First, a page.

Tuesday, 27 September 2016

Historic Inspiration 2: Sumer and Civilization

Hello everyone!

This week for historic inspiration I'll be looking into Sumer, the first urban civilisation - credited with a fair amount of important developments that persist to this day! With this in mind - I'll be looking into the elements of a civilisation - things to that can help when designing a civilisation within a fantasy context.

A Word on the Provided Information

Please note that research was done using mostly secondary and tertiary sources of information - so keep this in mind as you are reading through. What this means is that the information present is not directly from documents that speak of these events. Information used is from, not exclusively Museum visits, and online research. Whilst this information may hopefully be useful for the sake of inspiration for example - I do recommend further research to confirm the information if you are seeking solid information on the history of Malta for the sake of things such as, but not exclusively, academic work. Think of this as more of an exploration and research of an individual.

Map of Sumer

Raising Cities

When we say that Sumer is credited to being the first urban civilisation - it is because they were the first to construct large cities - some of which housed tens of thousands of people. Given the time period of around 3500 B.C. - this is an incredible achievement. To help put this figure into perspective - a Roman census at around 508 B.C. 130,000 assumed over 17 males were counted in the Roman populace - if we were to double that to assume the female population we would have 260,000 Romans. One of the larger Sumerian cities may have very well had around 80,000 citizens. 

Mesopotamia - the home region of the Sumerian - was dotted with a number of city-states that the Sumerians dwelled within. Each of these city states would be centered around the worship of a particular god or goddess - ruled over by a priest or king. The name of the region itself - mesopotamia - meaning the land between two rivers in Greek - would have offered the Sumerians a beautiful landscape with food and water being available close-by. The rivers, the Tigris and Euphrates themselves had a much deeper important to the civilization outside of food and water - it served as a major method of transportation. The waterways also became a critical component for trade routes - particularly due to the type of terrain that the civilization was located in.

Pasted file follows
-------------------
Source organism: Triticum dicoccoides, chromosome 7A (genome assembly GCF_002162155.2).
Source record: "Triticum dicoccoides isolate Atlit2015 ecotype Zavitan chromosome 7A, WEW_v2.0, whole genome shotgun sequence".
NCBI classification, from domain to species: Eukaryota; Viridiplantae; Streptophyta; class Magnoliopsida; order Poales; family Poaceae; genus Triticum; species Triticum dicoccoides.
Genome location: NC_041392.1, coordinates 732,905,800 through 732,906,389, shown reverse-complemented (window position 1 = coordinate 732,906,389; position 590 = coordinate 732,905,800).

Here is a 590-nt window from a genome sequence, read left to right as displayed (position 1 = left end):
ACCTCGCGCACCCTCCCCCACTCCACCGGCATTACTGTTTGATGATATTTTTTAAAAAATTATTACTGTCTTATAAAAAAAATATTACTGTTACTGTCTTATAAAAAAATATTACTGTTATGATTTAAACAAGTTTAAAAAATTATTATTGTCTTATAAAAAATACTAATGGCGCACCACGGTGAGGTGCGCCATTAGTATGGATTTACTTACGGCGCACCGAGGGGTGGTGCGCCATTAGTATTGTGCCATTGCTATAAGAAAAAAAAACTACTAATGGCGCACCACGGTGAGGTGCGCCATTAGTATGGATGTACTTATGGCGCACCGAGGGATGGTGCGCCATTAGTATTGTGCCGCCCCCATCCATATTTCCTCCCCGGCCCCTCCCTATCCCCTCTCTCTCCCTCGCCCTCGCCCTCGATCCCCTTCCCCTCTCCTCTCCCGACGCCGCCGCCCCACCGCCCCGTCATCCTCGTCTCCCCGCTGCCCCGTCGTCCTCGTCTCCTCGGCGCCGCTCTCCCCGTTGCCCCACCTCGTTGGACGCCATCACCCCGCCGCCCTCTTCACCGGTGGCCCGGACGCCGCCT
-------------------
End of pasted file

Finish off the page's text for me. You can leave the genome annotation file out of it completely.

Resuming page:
Some of the city states of the Sumerians include Eridu, Bad-tibira, Larsa, Sippar, Shuruppak, Uruk, Kish, Ur, Nippur, Lagash and a number of others. After a number of hunter-gatherers began planting gardens, as well as growing crops that needed permanent settlements - this would have encouraged a more permanent residence for the societies. This needless to say - opened vast opportunities for the society to begin developing in ways that would have been difficult had they been nomadic. Building houses, planting crops, developing tools and ideas that would have been innovative at the time. 

With food taken care of - individuals could begin specialising in new occupations - pottery, smithing, trading, carpentry, weaving and so on. As the Sumerian economy grew - the need to calculate and record the supplies and goods of the economy grew. So came the development of one of the oldest - if not the oldest forms of writing. Sumerian writing was done on clay tablets - using streamlined pictures to represent ideas or goods. Developing further into phonetic letters later on to develop cuneiform - for symbols of spoken sounds.

As the city-states grew - the need for land grew, more over, boundaries that once separated city states became questioned; leading to war between Sumerian city states. War acted as a major driver towards pushing the boundaries of technology with the Sumerian city-states. Warriors of the time would have been armed with mostly copper and leather based equipment. Most likely copper helmets, a spear, sword and leather shields. Certain stela designs show what seem to be a phalanx formation used by warriors of certain Sumerian kings. This would pre-date the use of the phalanx within Greek society by a fair margin. 

Other equipment used and developed further by the Sumerians are chariots as well as the sickle sword that would become a standard infantry weapon used by the Egyptians at a later date. Certain socket-axe designs may have also been developed - as body armor designs improved within the region. Perhaps one of the most interesting aspect of this period is the fact that the warriors of Sumer may very well be the first standing professional army in human history.

Decline of Sumer